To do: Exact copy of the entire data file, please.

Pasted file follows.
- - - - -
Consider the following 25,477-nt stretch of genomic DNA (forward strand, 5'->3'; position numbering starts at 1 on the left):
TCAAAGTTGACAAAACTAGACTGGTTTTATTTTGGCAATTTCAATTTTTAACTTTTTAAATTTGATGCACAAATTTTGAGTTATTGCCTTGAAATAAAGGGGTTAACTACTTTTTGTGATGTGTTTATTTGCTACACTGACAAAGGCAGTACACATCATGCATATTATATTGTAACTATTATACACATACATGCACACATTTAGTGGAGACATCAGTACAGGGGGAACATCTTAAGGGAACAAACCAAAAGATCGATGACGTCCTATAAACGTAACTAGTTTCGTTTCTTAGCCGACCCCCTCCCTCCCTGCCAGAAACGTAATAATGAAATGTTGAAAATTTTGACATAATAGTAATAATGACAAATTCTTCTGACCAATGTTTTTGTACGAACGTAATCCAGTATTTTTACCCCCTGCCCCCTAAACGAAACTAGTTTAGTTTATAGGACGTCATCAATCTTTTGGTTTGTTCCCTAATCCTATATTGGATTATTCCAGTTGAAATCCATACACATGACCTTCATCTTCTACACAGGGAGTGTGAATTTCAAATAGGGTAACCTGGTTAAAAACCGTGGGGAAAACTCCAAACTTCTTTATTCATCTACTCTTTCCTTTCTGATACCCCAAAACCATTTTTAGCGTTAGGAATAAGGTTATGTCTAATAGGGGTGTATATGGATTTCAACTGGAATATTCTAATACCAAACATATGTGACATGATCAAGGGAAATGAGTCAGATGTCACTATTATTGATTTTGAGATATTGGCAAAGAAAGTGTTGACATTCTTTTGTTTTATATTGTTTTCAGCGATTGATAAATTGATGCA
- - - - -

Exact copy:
Consider the following 25,477-nt stretch of genomic DNA (forward strand, 5'->3'; position numbering starts at 1 on the left):
TCAAAGTTGACAAAACTAGACTGGTTTTATTTTGGCAATTTCAATTTTTAACTTTTTAAATTTGATGCACAAATTTTGAGTTATTGCCTTGAAATAAAGGGGTTAACTACTTTTTGTGATGTGTTTATTTGCTACACTGACAAAGGCAGTACACATCATGCATATTATATTGTAACTATTATACACATACATGCACACATTTAGTGGAGACATCAGTACAGGGGGAACATCTTAAGGGAACAAACCAAAAGATCGATGACGTCCTATAAACGTAACTAGTTTCGTTTCTTAGCCGACCCCCTCCCTCCCTGCCAGAAACGTAATAATGAAATGTTGAAAATTTTGACATAATAGTAATAATGACAAATTCTTCTGACCAATGTTTTTGTACGAACGTAATCCAGTATTTTTACCCCCTGCCCCCTAAACGAAACTAGTTTAGTTTATAGGACGTCATCAATCTTTTGGTTTGTTCCCTAATCCTATATTGGATTATTCCAGTTGAAATCCATACACATGACCTTCATCTTCTACACAGGGAGTGTGAATTTCAAATAGGGTAACCTGGTTAAAAACCGTGGGGAAAACTCCAAACTTCTTTATTCATCTACTCTTTCCTTTCTGATACCCCAAAACCATTTTTAGCGTTAGGAATAAGGTTATGTCTAATAGGGGTGTATATGGATTTCAACTGGAATATTCTAATACCAAACATATGTGACATGATCAAGGGAAATGAGTCAGATGTCACTATTATTGATTTTGAGATATTGGCAAAGAAAGTGTTGACATTCTTTTGTTTTATATTGTTTTCAGCGATTGATAAATTGATGCA